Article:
Did you know according to data from the World Bank, the global urban population produces over 2.01 billion tons of solid waste annually?
The same report states that if this trend were to continue, the amount of garbage produced is on track to reach 3.40 billion tons by 2050! This translates to a staggering increase in waste disposal expenses, with global garbage collection costs expected to top $375 billion by 2030.
Fortunately, smart city initiatives drive innovation in the waste management sector to help alleviate this issue.
For instance, a fast-growing use case is the adoption of smart waste sensors in smart bins.
But what exactly are smart waste bins and how can Internet of Things (IoT) technology improve current waste management practices?
Smart Waste Bins
Unlike their traditional counterparts, smart waste bins are often equipped with various sensors, connectivity features, and data analytics capabilities.
This is to improve city waste management and recycling efforts and make the process smarter and more sustainable for both businesses and consumers. Once the containers are full, the smart bin can be emptied, and waste streams easily diverted to the correct recycling facility.
Adoption of smart bin technology is on the rise. According to the latest research from Frost & Sullivan, the installation of smart waste bins is expected to grow at a compound annual growth rate (CAGR) of 64.1%, with a market valuation of US$5.42 billion in 2025.
Currently, three vital areas are driving this growth.
More data translates into better insights. Smart bins can record a host of data including the pace at which they fill up, how often they are emptied, and even what the bins contain.
This real-time data unlocks endless possibilities. Essentially, richer data leads to better distribution of bins and eliminates incorrect disposal practices.
Assessing trends can improve the planning of collection and disposal processes, leading to a more effective allocation of waste management resources.
These smart bins can even be integrated with a mobile application. This means that citizens can get involved in improving waste management practices in their area by providing additional feedback. For example, if a bin is overflowing or damaged, feedback can be immediately sent to the waste management company or the city to optimize processes further.
One process that can benefit from further optimization is route planning.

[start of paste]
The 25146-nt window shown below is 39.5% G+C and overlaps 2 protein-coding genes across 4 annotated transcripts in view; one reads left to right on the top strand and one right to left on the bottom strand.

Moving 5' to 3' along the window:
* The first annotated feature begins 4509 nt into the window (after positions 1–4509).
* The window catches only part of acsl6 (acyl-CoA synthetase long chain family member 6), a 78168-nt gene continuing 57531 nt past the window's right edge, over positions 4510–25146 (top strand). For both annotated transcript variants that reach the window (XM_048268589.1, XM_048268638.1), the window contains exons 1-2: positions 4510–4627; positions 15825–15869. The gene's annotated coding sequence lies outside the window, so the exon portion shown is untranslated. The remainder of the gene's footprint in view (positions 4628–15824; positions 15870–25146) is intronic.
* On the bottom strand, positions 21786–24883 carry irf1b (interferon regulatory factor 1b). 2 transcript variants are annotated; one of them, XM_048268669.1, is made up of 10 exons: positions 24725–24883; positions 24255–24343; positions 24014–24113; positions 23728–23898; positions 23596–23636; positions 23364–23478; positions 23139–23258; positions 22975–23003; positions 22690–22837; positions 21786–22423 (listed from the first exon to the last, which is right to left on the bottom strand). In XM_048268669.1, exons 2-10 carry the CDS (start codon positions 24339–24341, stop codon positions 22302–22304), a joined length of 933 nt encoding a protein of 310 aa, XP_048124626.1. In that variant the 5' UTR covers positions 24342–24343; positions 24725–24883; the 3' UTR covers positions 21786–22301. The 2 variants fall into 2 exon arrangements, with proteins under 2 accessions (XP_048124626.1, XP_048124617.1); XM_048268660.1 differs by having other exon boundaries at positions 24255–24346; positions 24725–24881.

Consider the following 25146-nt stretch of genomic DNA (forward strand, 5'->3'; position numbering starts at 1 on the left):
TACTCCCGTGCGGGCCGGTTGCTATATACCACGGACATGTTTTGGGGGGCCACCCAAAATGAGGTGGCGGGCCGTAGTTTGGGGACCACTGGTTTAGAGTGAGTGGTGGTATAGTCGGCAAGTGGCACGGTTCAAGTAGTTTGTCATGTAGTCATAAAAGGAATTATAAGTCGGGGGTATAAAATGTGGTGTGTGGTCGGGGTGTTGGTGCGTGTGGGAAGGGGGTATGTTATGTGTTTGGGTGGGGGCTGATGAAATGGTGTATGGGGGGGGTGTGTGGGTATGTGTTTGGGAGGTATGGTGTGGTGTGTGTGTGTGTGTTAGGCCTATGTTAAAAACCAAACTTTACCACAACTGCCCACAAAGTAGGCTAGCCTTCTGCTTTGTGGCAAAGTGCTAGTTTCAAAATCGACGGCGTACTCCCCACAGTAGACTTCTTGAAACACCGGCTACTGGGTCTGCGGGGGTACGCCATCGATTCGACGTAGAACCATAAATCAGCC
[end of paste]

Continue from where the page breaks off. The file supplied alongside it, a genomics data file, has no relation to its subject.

Traditionally, waste management systems have used a predefined route base. These are largely based on prior historical patterns to schedule waste collection, regardless of whether they are full or not.
This results in inefficient and costly rollouts in areas where waste collection is not needed, while overlooking areas that do.
Smart bins break this model by using data on fill level in real time. This allows operators to plan optimal collection routes and make pickup processes more efficient. As a result, waste management companies can save on both fuel as well as manpower.
If a sensor detects that a bin is almost full, an automatic alert can also be sent to the waste management team to schedule an extra pickup before it overflows.
It also helps with long-term planning of bin locations where more might be needed or reduced. Furthermore, cities can proactively plan around holidays and events where bin usage might increase significantly.
According to a report from the UN, a staggering 50 million tons of electronic waste is generated annually.
Discarded electronic devices often contain harmful chemicals, such as lithium from smart product batteries which can leach into groundwater. Not only is the disposal of electronic waste harmful to the environment, but it also sustains the informal recycling market.
These informal markets involve more than 18 million children and adolescents, some as young as five years of age. It not only puts them in hazardous conditions, but long-term chemical exposure also causes severe health issues.
Smart recycling initiatives powered by IoT can ensure safety standards are met at every stage of the reusable battery industry – from design and manufacturing to end-of-life. Once a battery is depleted, an alert can be sent to the manufacturer for pick up and recycling.
It will also ensure waste management companies adhere to new regulatory frameworks. For example, the upcoming EU battery regulation will replace the current batteries directive of 2006.
If you’re looking at a smart bin solution, cellular connectivity offers cost and power-efficiency options that leverage existing networks while also having strong built-in security. These are ideal for smart city applications.
Existing units can easily be retrofitted to reduce expenditures or wireless sensors can be pre-integrated into waste bins during production.
Wait no more – take the necessary steps toward creating long-lasting, positive change today.